jq is a command-line tool for filtering and transforming JSON data, in the vein of sed and awk, including a bespoke programming language for writing the filters. Its original author described it as

designed to be concise and easy to use for simple tasks, but if you dig a little deeper you'll find a featureful functional programming language hiding underneath

The paradigm of that programming language is unusual: it is pure-functional, but the core model is of a single stream of filters selecting or producing values, connected by pipes (as in a shell pipeline). I won't rehash the manual, but a few core characteristics in brief:

  • Each filter takes in one data value at a time and can produce any number of outputs, all of which are projected through the next filter individually.
  • Certain constructs capture many produced outputs into a single one, like the array construction circumfix [ .articles[].title ], which produces one array containing all values from the filter inside.
  • Other constructions implicitly project single values into multiple entries, like using a multi-output filter within an object constructor [1,2,3]|{x: .[]}, which will produce multiple objects into the stream.
  • Inputs can be distributed across multiple filters with a comma .[] | tostring, sqrt, producing the combined output of all of them interleaved.
  • Variable bindings can remember a specific value from an ancestor filter in the derivation of the current value — one of the ways it's visibly not just a flat stream.

Some properties silently fall out of these rules unnoticed, like [1,2,3] constructing an array of three numbers. The manual provides a more complete description of the language semantics, and there could well be corner cases or other features that are relevant.

Is there a name for this evaluation model and paradigm, that I could use to find more instances of it?

There are strong similarities to the list monad, with | as the bind operation, and it is clearly a data-flow system in many respects, but I'd like to find the term or terms that encapsulate or collectively identify the paradigm of the language. It may well (likely will) be a conjunction of terms, though if there's a single established name that'd be great too.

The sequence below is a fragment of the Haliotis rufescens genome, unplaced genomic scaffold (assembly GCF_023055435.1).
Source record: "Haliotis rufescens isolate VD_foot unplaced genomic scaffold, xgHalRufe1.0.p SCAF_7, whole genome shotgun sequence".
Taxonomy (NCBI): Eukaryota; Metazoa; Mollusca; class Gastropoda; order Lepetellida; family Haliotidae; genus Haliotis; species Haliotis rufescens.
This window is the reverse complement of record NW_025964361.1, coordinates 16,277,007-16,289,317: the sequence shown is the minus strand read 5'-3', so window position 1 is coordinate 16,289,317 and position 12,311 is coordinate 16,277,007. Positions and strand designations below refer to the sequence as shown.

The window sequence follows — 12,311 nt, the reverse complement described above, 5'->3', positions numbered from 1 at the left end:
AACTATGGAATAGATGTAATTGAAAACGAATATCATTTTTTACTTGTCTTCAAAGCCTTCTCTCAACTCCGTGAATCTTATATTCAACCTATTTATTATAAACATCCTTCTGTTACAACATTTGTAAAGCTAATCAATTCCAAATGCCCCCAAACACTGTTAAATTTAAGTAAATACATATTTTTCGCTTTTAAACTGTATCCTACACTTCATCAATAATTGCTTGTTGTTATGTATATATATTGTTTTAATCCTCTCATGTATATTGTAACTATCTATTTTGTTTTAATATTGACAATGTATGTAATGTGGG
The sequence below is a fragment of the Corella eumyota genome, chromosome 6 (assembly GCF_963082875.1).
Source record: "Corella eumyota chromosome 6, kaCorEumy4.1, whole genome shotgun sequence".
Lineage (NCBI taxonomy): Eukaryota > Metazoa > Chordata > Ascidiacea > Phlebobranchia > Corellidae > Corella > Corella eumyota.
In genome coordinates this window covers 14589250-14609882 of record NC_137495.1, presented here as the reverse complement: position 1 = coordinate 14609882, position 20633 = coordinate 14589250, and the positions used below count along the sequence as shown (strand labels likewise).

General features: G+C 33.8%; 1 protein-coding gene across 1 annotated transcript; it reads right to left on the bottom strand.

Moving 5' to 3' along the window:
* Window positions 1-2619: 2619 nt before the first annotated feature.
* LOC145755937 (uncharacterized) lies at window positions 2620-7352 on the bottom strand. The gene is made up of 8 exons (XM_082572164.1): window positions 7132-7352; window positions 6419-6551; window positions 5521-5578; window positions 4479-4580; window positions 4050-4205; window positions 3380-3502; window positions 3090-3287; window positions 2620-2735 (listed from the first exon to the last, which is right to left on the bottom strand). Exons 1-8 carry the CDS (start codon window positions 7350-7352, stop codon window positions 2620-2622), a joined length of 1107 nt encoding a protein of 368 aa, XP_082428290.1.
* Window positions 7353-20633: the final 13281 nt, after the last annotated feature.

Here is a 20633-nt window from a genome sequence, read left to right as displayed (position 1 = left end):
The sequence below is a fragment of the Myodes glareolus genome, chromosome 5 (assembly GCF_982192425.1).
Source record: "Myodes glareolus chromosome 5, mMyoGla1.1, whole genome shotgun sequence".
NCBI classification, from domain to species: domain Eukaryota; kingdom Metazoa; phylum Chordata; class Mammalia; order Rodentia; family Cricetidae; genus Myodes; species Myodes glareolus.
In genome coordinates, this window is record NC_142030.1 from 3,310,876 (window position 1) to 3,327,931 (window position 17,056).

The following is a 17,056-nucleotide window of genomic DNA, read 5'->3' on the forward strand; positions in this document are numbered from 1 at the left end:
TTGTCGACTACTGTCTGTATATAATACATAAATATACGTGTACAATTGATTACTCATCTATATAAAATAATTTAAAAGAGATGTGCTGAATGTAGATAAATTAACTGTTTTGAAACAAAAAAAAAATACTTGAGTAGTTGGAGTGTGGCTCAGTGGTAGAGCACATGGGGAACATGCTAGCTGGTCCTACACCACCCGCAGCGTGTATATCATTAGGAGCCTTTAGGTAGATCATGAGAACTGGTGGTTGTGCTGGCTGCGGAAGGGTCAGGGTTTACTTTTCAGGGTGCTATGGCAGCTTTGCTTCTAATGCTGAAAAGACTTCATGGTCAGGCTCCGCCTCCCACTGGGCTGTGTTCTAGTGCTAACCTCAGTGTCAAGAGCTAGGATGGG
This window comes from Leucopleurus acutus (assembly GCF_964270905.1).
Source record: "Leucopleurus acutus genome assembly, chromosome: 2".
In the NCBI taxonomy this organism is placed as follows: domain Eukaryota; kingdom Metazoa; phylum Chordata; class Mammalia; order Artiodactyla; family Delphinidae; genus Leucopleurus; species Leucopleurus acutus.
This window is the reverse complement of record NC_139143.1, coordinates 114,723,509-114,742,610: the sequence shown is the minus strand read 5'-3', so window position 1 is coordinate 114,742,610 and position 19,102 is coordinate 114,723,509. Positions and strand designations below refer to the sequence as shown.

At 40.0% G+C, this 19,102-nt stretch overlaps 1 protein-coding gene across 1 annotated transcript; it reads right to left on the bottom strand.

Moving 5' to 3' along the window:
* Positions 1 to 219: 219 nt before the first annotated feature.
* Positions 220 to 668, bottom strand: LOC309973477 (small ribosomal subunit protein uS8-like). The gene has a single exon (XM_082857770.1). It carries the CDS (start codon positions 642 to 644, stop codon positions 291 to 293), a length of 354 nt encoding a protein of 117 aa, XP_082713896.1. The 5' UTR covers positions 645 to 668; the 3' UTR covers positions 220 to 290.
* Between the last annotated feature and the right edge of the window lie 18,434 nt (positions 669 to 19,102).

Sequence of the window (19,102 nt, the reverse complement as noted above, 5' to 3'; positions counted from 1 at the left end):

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    $\begingroup$ The relevant terms seem to be dataflow programming, pipelines and stream processing, but these terms mostly appear in your question. So I'm not sure this is worthy of an answer. $\endgroup$
    – kaya3
    Jun 7, 2023 at 13:28
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    $\begingroup$ I personally think this is on-topic. It is about a programming paradigm. Also, I'm not sure of the name myself and want to know more about it. So maybe the question author can add a question regarding resources about the paradigm? $\endgroup$ Jun 7, 2023 at 19:44
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    $\begingroup$ @kaya3 It's possible that "dataflow pipeline" is the best available term, but the answer I'm hoping for is something like "this is x-based y dataflow programming", with X and Y accounting for e.g. the preservation of derivations whenever it branches rather than being a flat pipeline. That is, that there's a specific family of pipeline processing that this is, not just within the broad category - it's not semantically parallel to Unix pipes, for example. I'm not going to be shocked if there isn't one, but I figure it's more likely than not that there's something to identify them. $\endgroup$
    – Michael Homer
    Jun 7, 2023 at 22:43